Chinese shares outperform the region as data suggesting a sluggish economy fueled hopes of more monetary stimulus measures.» Read More
As we countdown to the contentious Crimea referendum set for Sunday 16 March, events continue to move apace. CNBC's Steve Sedgwick reports from Kiev with the latest.
It's been seven days since the disappearance of Malaysia Airlines flight 370. CNBC's Sri Jegarajah finds out how the families of passengers on board the missing plane are coping.
A bull market left to run without a correction for this long sets up stocks for huge declines, Marc Faber told CNBC on Thursday.
Asian shares traded mixed late Thursday. Domestic data lifted Australian stocks, while weaker-than-expected Chinese economic data limited gains in Shanghai.
Brian Weeden, Technical Advisor at Secure World Foundation, explains why there may have been a delay in the release of Chinese satellite images of potential debris from Flight MH370. The images, captured on Sunday, were only unveiled late Wednesday.
Marc Faber, Editor & Publisher of The While lowering Gloom, Boom & Doom Report, explains why his forecast of a 4 percent growth rate for China may not be a bad thing.
Marc Faber, Editor & Publisher of The Gloom, Boom & Doom Report, explains why he thinks China's economy will grow at a maximum of 4 percent per annum.
China is due to release February retail sales and industrial output data on Thursday. Rob Aspin, Head of Equity Investment Strategy at Standard Chartered Bank Wealth Management Group, expects the data to remain mixed.
Japan's core machinery orders rose 13.4 percent in January from a month earlier, above analyst expectations in a Reuters poll for a rise of 7 percent.
A pick-up in capex spending in both the manufacturing and non-manufacturing sectors is a positive sign for Japan's economy, says Richard Jerram, Chief Economist at Bank of Singapore.
Kenneth Quinn, Partner & Lead, Aviation Practice at Pillsbury Winthrop Shaw Pittman, discusses satellite pictures released by China, which showed three floating objects in the South China Sea on Sunday. It has not been confirmed whether they are related to missing Malaysia Airlines flight 370.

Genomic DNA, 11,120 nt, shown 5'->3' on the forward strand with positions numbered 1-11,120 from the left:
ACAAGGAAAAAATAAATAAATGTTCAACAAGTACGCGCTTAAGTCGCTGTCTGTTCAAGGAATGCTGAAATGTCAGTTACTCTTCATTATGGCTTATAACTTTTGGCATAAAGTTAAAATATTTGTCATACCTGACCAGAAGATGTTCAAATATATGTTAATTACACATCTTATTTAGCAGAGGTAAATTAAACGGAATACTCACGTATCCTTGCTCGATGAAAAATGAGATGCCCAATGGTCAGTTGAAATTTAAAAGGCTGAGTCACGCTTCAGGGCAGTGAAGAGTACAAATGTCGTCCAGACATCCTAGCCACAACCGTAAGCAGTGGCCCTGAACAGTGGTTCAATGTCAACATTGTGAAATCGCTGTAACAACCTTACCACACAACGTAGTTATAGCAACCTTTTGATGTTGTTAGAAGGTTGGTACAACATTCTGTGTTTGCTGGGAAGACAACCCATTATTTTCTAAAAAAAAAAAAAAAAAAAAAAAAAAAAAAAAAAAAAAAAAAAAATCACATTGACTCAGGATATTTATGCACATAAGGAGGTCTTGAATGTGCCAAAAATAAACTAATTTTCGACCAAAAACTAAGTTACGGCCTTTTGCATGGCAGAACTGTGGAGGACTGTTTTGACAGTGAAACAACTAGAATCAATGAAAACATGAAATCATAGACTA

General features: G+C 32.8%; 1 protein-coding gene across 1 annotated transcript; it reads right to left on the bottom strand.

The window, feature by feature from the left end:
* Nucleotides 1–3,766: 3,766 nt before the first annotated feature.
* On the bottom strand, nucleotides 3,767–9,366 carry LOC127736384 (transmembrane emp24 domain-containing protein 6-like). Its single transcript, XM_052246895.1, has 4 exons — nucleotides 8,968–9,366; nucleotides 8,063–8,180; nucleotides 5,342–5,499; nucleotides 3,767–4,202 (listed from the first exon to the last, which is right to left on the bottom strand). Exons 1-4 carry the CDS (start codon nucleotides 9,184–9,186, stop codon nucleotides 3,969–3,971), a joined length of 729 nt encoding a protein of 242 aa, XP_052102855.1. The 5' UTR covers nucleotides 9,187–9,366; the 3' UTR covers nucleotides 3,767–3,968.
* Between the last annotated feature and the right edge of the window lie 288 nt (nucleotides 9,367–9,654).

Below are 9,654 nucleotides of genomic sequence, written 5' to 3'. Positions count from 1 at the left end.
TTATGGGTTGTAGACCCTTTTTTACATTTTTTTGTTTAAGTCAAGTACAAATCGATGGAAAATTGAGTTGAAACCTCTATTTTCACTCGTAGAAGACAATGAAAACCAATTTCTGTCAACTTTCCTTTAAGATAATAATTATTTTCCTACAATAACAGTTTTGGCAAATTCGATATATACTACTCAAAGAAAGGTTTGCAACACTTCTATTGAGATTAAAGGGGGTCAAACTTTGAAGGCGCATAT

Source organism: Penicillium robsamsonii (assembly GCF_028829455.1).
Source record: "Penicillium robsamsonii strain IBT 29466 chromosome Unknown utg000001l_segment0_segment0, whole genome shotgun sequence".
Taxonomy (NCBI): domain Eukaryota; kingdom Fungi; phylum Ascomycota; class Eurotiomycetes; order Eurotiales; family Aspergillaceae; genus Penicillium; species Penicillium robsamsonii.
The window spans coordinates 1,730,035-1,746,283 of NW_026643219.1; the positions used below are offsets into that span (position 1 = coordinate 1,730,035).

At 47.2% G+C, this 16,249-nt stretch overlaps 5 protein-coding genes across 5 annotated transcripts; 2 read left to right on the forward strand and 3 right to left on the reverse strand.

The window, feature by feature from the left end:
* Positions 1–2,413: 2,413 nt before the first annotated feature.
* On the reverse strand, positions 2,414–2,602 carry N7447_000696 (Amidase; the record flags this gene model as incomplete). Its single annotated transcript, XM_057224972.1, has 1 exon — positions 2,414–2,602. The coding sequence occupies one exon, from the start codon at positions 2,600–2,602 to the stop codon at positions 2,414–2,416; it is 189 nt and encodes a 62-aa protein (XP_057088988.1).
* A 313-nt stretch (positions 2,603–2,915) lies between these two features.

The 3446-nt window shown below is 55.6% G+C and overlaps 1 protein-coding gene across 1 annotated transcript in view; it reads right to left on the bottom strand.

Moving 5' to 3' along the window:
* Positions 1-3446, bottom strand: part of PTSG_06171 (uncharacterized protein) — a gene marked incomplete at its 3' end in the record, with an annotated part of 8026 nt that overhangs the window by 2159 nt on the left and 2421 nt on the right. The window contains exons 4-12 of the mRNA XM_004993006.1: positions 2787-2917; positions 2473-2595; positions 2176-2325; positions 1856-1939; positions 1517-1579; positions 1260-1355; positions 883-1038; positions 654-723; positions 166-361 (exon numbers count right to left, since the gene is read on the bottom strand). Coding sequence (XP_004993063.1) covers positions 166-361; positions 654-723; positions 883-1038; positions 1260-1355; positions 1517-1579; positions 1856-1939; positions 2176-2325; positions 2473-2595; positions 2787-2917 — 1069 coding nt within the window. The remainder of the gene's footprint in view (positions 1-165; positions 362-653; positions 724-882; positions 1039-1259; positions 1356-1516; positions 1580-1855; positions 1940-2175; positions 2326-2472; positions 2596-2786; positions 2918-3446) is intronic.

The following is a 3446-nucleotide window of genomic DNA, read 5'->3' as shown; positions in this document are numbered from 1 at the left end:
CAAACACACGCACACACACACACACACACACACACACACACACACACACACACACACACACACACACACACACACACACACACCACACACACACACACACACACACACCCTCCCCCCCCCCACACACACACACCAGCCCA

Eric Viloria, Currency Strategist at Wells Fargo, expects the Kiwi to rise to 88 cents versus the greenback in 2014, after the Reserve Bank of New Zealand on Thursday hiked rates and signaled further tightening ahead.
China's growth target of 7.5 percent suggests Beijing has opted for economic growth over reforms in the year ahead, says Richard Jerram, Chief Economist at Bank of Singapore.
William McCabe, President of The McCabe Group, discusses satellite images unveiled by a Chinese government agency, which showed three floating objects in the South China Sea on Sunday. There has been no official confirmation on whether they are related to missing Malaysia Airline MH370.
Dominic Schnider, Head of Non-traditional Asset Classes at UBS Wealth Management, discusses copper's recent slump and his bearish stance on the precious metal. He sees the latter falling to $1,050 this year.
Investors can look to the New Zealand dollar for buying opportunities, in particular against the Australian dollar which is likely to head lower in coming months, says Ed Ponsi, Managing Director at Barchetta Capital Management.
Andy Cross, CIO at the Motley Fool, says equity investors should stay the course, despite volatility in global markets since the start of the year.
CNBC's Deirdre Wang Morris tells us more about the raft of economic data due for release from China on Thursday and what they mean for financial markets.
Ongoing worries over China's economy weighed Asian equity markets down on Wednesday, while overnight losses on Wall Street further ignited a flight-to-safety.
Robert Prior-wandesforde, Director, Asia Economics at Credit Suisse, explains why he thinks China's first-ever bond default last week is likely to be the tip of the iceberg.
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